Let me just put it out there: I’m not a huge fan of Woody Allen. However, with Cafe Society being his biggest budget for a film yet at $30 million, I was interested to see what the director could do with more resources behind him. In the end though, Café Society is pretty much what you expect from a Woody Allen film: cumbersome and at time stuffy dialogue and lots of dull camera work. On the plus side, Allen’s skill at bringing out the strengths of his actors remains intact, even if it’s largely the result of casting than anything else.
Café Society is the story of a young Bobby Dorfman (Jesse Eisenberg), looking to make his mark on the growing Hollywood film industry. Only problem is he has nothing going for him other than an uncle Phil (Steve Carrell) who happens to be one of the top talent agents in the business. Luckily it turns out that’s all you need in 1930’s Los Angeles and he soon finds himself mingling amongst many socialites and subsequently falling in love with Vonnie (Kristen Stewart). The story offers up a few twists and he eventually lands up in New York and tries to start life anew, while needing to make crucial decisions on where his relationships are going.
The extra budget that Allen was given for this film is put to good use with some stellar production and costume design that really bring the period to life. Apart from a small mistake with a house early on that looks clearly out of place for the period, the film does a superb job in creating scenes on sets larger than what Allen has done in the past. Allen also took the decision to film the movie in digital, marking his first time using this style of camera. The effect is noticeable, both for better and worse and makes for a strange contrast to an old era of film that has been shot with the latest in digital technology. The scenes all come across looking sharp and detailed, but not feeling as much a part of the era as it perhaps should.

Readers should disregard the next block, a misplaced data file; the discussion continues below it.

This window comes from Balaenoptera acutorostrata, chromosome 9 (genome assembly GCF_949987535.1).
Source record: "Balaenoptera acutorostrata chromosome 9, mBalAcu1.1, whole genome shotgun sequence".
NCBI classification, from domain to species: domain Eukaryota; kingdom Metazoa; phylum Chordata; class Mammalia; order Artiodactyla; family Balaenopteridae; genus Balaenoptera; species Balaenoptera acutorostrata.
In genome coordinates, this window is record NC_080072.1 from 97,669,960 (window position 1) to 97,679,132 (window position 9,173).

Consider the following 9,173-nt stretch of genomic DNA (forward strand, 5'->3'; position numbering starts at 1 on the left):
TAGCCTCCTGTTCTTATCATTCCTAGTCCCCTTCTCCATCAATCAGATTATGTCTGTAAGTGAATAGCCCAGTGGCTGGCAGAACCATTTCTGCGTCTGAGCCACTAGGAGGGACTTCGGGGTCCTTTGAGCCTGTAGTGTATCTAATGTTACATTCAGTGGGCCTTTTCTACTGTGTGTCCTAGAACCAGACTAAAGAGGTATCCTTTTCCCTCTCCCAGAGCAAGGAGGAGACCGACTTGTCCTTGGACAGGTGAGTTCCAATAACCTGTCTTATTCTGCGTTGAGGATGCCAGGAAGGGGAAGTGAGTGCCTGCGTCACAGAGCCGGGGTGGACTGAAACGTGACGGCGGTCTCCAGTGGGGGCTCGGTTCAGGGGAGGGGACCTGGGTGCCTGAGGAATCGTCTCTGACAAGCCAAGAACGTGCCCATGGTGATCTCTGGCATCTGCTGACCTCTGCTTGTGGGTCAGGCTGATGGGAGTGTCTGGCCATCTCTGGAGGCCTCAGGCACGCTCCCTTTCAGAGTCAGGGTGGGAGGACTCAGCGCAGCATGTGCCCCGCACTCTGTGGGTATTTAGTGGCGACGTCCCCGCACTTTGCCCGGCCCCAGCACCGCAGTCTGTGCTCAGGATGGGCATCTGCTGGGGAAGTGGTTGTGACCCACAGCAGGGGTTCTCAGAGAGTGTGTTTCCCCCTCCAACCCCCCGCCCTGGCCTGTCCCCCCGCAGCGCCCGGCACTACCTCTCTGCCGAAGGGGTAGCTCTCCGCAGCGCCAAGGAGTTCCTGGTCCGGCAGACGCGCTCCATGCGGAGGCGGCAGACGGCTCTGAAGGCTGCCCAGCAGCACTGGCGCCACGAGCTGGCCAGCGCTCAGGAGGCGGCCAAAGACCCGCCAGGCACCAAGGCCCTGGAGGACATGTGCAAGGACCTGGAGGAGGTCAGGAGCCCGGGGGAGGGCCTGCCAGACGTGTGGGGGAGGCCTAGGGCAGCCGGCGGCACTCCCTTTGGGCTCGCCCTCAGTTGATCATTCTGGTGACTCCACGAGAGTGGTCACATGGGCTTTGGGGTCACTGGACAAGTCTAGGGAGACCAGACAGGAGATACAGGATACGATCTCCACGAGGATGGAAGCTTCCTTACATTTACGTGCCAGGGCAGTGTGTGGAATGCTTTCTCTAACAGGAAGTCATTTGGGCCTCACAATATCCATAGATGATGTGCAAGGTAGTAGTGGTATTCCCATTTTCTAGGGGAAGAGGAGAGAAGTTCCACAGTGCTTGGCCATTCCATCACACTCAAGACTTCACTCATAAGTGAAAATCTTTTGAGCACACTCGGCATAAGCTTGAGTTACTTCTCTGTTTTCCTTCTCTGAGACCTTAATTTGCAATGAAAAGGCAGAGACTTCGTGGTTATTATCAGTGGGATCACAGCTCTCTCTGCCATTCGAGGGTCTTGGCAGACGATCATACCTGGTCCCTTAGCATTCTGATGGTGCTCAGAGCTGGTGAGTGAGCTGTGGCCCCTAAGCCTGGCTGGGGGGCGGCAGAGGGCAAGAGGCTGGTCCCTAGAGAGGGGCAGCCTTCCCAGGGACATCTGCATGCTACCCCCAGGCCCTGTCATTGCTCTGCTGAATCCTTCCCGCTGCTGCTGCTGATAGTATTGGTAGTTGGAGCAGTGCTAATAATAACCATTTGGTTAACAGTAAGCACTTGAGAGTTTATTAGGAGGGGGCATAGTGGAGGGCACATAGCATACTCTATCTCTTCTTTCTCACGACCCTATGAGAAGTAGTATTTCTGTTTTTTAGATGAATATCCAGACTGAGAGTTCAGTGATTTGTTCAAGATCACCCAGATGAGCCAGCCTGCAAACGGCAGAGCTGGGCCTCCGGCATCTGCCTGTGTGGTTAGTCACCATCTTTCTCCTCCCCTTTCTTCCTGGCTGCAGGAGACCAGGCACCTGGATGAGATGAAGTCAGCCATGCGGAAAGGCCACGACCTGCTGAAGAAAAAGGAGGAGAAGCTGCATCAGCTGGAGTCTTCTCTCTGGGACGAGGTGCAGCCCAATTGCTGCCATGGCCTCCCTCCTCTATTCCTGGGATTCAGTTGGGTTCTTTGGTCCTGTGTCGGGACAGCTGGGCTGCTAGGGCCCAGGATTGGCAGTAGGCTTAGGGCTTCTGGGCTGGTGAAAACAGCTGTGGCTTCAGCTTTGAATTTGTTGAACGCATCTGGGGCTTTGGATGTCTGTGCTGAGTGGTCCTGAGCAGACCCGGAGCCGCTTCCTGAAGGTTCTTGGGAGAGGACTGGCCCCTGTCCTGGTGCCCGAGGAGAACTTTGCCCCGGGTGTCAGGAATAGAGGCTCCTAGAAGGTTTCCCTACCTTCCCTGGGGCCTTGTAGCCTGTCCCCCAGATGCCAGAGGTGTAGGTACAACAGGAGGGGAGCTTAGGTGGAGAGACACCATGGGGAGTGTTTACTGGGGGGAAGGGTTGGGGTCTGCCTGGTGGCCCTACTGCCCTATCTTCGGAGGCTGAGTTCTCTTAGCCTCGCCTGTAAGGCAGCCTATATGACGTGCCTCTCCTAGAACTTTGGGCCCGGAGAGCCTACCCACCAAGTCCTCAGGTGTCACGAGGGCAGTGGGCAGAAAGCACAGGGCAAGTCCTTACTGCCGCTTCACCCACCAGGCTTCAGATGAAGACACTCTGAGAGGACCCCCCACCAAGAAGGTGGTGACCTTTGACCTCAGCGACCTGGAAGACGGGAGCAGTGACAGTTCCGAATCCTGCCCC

The story itself is complex, but yet simplistically told and somehow convoluted all at the same time. There is a lot of depth to the core characters and layers to work through, but at the same time Allen chooses to gloss over many aspects of building the character and instead opts for the use of narration (by himself) to set up the scenes and move the story along. While it thankfully prevents the movie from running too long, it’s a result of Allen not being able to build this background suitably into his narrative in the first place and seems a bit of a cop out from the director. Additionally despite taking this short cut approach to character development, Allen still manages to somehow stuff several unnecessary scenes and overly pretentious dialog into the script.
As mentioned earlier, the film is well cast and its leads Kristen Stewart, Jesse Eisenberg and Steve Carrell all play their parts superbly. However, this is as much down to the fact that each role is almost typecast specifically to the actor. No actor feels stretched here and they are all playing characters they’ve played before and I wouldn’t be surprised if Allen wrote the script with that in mind. It makes the performances effective, but takes some personality away from them as well
As for the love story itself, the first act plays out like it has potential, and the film even takes some turns that prevent it from dissolving into your standard romance fair. But while it certainly is to its strength that the story isn’t predictable, it’s also poorly concluded by Allen, leaving you feeling a underwhelmed in the end. I’m all for open endings in films, but this one jumps on you quite suddenly, feeling substantially under-done.
In the end, whether you will enjoy this movie will really come down to whether you like Woody Allen or not. I found this film to not deviate too much from his usual mold and so personally didn’t take a liking to it, but I know there are those Allen fans out there who will enjoy it. I’m not one of them and while I can complement the film for its many strengths, in the end I was left bored. Allen is not exactly known for building excitement through his direction and the story would’ve probably worked just as well as a stage play than a film, as the camera really doesn’t add anything extra. Perhaps Allen missed a trick by making this into a film.
Café Society is out now on DVD
Last Updated: January 26, 2017